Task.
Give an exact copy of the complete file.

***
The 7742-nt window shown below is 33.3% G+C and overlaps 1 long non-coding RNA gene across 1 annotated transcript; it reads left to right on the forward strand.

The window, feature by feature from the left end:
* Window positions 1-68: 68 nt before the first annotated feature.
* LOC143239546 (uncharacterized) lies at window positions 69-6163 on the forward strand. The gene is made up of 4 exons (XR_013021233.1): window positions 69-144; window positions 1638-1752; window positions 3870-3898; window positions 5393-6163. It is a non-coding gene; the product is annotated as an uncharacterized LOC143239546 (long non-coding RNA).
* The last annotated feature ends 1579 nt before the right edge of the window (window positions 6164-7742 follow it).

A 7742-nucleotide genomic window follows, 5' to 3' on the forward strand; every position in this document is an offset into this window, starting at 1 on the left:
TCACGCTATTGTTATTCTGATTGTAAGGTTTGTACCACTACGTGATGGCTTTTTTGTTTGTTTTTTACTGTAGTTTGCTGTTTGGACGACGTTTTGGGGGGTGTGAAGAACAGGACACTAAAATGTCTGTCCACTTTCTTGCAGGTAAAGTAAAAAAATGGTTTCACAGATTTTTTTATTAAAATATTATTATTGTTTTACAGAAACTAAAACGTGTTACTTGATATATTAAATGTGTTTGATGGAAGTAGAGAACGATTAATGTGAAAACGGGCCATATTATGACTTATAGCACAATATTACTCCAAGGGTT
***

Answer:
The 7742-nt window shown below is 33.3% G+C and overlaps 1 long non-coding RNA gene across 1 annotated transcript; it reads left to right on the forward strand.

The window, feature by feature from the left end:
* Window positions 1-68: 68 nt before the first annotated feature.
* LOC143239546 (uncharacterized) lies at window positions 69-6163 on the forward strand. The gene is made up of 4 exons (XR_013021233.1): window positions 69-144; window positions 1638-1752; window positions 3870-3898; window positions 5393-6163. It is a non-coding gene; the product is annotated as an uncharacterized LOC143239546 (long non-coding RNA).
* The last annotated feature ends 1579 nt before the right edge of the window (window positions 6164-7742 follow it).

A 7742-nucleotide genomic window follows, 5' to 3' on the forward strand; every position in this document is an offset into this window, starting at 1 on the left:
TCACGCTATTGTTATTCTGATTGTAAGGTTTGTACCACTACGTGATGGCTTTTTTGTTTGTTTTTTACTGTAGTTTGCTGTTTGGACGACGTTTTGGGGGGTGTGAAGAACAGGACACTAAAATGTCTGTCCACTTTCTTGCAGGTAAAGTAAAAAAATGGTTTCACAGATTTTTTTATTAAAATATTATTATTGTTTTACAGAAACTAAAACGTGTTACTTGATATATTAAATGTGTTTGATGGAAGTAGAGAACGATTAATGTGAAAACGGGCCATATTATGACTTATAGCACAATATTACTCCAAGGGTT